On Food Security, Good Friends and Turkey Eggs

It’s been blazing hot here the past few days, with gale force winds.
So I’m a little slow.
We’re all a little slow.
The heat weighs you down, and then the wind strips all moisture out of your body almost instantly.
Lots and lots of liquids going in the past few days, I tell ya!

Working on getting seeds into the garden before the rains come.
Always chasing the waterers for the animals, making sure they have enough to drink.
And trying to stay on top of the “what’s for dinner?” moments.
I’m tired.
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But, it’s a good tired and I’m not complaining.
Much.

Last week I had chance to connect with a friend who’s working on her own family’s food security.
This is something that comes up a lot around here (in case no one’s noticed) because I’m pretty darn passionate about good foods, well raised foods, and not being beholden to any govt for getting access to that food.
So in this conversation, we talked about the space they have for growing food animals, compared to ours.
We’re not doing pigs this year.
Might be a year or 2 more before we consider it.
She and her partner have access to low cost culls, and have space to grow them out.
We have many, many, many birds.
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So. Many. Fucking. Birds.
And so we thought that bartering pork for birds was something to consider.
As always, I worry about making sure that all parties are happy.
I never, ever want to be in a barter situation where someone feels shorted…especially not with a friend.
But I think if we can come to a mutually beneficial agreement (and I do believe we will πŸ™‚ )then I love the idea of bartering.
It builds community (and Lady Bless us all, we so need that in society right now!) and it gets more well raised foods into more homes. Done well it’s an excellent thing!

And then she says to me…I have 12 heritage sweetgrass turkey hatching eggs…are you interested?
Um…
YES!

Last night another friend dropped them off here…and her and I discussed how her daughter’s new home had so many rhubarb plants that could become wine to share amongst us all.
Yup, bartering for food/wine is a damn fine thing.
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Tonight the eggs will go into the incubator.
And whatever comes out in after 28 days will be split between two Farms.
I, uh, might be a little bit addicted to hatching turkeys.
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Oooooh, and just because it’s amazing, and finally happened:

That my friends, is our very first laid right here on Midnight Calico Farm Narragansett turkey egg!!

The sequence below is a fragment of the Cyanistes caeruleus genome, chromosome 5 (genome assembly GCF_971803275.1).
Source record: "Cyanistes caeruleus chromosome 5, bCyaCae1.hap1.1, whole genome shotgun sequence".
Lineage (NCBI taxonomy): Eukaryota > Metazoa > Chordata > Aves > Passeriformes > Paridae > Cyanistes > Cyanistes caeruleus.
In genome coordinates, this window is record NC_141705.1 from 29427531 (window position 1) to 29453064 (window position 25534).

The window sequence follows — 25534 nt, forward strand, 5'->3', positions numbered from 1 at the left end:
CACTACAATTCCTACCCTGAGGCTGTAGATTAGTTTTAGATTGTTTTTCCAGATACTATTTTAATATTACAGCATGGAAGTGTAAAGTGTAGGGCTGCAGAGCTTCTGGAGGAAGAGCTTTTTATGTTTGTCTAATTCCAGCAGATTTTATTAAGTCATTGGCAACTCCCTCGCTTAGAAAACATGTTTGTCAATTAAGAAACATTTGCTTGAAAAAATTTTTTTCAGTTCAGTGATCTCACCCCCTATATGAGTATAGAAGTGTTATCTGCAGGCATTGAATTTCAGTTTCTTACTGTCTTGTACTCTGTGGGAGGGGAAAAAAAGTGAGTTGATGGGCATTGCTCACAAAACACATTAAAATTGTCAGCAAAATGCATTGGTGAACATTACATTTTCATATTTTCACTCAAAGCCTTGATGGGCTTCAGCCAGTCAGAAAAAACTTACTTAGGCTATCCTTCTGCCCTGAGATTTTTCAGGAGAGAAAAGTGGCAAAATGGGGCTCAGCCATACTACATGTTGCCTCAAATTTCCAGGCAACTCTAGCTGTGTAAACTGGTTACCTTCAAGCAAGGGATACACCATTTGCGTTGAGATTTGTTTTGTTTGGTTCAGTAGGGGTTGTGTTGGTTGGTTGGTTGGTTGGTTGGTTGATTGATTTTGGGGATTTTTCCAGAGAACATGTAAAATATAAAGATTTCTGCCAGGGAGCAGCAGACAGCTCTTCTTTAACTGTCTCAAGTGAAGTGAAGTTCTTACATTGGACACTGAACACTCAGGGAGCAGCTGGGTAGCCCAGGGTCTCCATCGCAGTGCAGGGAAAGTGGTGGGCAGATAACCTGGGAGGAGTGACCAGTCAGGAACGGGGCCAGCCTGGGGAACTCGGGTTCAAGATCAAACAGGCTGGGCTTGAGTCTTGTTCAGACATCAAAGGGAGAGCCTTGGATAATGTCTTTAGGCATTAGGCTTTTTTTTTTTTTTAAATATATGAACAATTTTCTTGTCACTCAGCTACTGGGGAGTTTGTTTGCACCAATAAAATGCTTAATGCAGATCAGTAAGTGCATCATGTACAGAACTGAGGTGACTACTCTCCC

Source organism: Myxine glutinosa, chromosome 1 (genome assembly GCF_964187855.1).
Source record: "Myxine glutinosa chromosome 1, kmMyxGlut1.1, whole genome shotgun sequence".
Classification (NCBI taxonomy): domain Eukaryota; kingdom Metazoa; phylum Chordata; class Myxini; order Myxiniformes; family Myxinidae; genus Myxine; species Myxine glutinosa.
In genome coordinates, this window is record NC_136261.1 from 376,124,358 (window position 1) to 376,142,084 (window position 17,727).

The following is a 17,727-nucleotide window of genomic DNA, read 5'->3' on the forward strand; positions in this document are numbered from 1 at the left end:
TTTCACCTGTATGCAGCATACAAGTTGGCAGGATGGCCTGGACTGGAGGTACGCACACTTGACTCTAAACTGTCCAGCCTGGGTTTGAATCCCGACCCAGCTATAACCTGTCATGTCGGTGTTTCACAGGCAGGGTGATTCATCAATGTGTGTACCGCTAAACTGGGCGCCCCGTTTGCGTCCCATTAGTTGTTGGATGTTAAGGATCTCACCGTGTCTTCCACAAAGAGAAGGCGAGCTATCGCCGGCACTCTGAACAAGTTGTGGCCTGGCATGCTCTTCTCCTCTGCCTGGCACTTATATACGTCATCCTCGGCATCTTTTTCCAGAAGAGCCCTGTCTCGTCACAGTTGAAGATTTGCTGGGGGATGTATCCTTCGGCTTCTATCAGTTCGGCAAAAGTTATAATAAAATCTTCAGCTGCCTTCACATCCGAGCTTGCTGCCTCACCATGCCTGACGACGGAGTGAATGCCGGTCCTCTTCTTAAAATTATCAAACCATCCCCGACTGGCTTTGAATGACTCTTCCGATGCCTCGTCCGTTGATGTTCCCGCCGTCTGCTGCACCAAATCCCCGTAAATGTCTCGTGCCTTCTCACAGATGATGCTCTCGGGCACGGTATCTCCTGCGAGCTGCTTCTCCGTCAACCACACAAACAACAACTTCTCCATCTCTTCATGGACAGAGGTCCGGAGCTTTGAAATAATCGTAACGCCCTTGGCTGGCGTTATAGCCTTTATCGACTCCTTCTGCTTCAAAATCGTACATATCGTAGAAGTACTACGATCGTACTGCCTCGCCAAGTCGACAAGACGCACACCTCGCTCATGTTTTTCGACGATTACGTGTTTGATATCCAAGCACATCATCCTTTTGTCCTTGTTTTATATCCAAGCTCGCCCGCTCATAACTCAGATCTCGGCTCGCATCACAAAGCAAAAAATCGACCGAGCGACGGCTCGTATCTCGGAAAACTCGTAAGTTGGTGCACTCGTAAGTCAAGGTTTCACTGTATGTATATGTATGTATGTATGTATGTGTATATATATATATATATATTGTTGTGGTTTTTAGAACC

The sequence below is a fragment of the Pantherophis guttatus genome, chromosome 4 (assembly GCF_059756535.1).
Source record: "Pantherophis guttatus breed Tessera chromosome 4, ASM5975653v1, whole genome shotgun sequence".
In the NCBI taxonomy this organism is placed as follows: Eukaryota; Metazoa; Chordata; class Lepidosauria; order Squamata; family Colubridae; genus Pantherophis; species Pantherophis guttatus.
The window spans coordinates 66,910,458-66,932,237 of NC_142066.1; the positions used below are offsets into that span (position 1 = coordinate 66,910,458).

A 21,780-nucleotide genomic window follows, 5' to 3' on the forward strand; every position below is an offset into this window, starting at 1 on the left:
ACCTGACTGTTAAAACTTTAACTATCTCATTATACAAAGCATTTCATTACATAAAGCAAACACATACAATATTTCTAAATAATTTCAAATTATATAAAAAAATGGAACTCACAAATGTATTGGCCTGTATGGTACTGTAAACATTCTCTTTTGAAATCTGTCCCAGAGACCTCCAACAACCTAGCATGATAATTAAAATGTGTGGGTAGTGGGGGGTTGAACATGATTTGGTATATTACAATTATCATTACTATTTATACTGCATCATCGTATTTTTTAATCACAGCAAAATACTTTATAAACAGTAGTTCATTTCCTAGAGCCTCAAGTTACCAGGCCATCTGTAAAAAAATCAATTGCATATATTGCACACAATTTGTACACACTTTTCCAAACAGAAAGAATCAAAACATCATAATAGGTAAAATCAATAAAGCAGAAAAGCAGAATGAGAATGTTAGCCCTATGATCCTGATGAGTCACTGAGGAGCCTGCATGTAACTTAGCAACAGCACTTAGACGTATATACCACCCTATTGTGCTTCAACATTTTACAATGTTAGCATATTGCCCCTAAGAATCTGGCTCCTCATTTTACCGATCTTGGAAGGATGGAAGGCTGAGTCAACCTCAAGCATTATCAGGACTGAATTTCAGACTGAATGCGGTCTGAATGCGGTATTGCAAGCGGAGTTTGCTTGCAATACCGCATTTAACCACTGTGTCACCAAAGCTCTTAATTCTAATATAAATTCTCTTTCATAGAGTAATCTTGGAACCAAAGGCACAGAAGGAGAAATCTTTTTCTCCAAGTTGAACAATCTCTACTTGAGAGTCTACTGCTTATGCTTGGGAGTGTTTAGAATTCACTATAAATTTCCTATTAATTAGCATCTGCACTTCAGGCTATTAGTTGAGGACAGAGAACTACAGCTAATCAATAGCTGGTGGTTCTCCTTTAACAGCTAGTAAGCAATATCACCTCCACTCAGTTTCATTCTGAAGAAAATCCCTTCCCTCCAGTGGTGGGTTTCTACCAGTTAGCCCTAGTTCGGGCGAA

And yup, it’s going into the incubator with the sweetgrass turkey eggs.
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My excitement was (still is) over the moon last night.

We were putting birds to bed, and when I got to the turkey yard, my Kid says “I have a present for you” and puts this egg in my hand…
Oh there is no mistaking turkey eggs.
None whatsoever.
They are unique (among my birds at least) and so very beautiful.
I may have cooed over it like Gollum cooed over the One Ring.
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It should be fertile…I’ve been watching the boys do their jobs for the past few weeks…hell, when we were working on the plastic around the garden, I was cheering Oscar on as he made the rounds with every hen in the yard.
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Horny teenager turkey.
If these birds start producing a lot of eggs, I’ll be looking at a 3rd incubator just for turkeys…and another brooder.
But y’know, we’ll eat really well.

And in duck news…
There are many, many duck eggs lying around.
Many of ’em.
And I’m willing to bet even more we cannot see.
Muscovies are notorious for hiding eggs and coming out just about a month later with a whole bunch of littles behind them.
Based on the chirruping and berating we’re getting from some hens, there’s quite a few of our 21 girls thinking about hatching eggs.
So we’ll cross our fingers to start seeing bebes in the next couple of months.
For the record, I’ve tried incubating duck eggs and have had no luck at all.
Followed all the directions and still had quitters.
So I’d rather let the hens to the job.
Means 1 less incubator I have to buy, because muscovies are a 35(ish) day hatch, where chickens are 21 and turkeys are 28. 35 days is a long time to tie up an incubator for no return. 😦

But if we have an abundance of hens hatching, that will give us some ducks to barter as well.
And steak birds is good eating.
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2 thoughts on “On Food Security, Good Friends and Turkey Eggs

  1. Sandee says:

    This post reminds me of my youth. We raised our veggies and meat. We did barter some things too. It was the way of things back then. It was a good way.

    Have a fabulous day, Christine. β™₯

    Liked by 1 person

  2. Toosh says:

    Lots of excitement, good luck!! So much personality in the feathered flocks πŸ™‚

    Liked by 1 person

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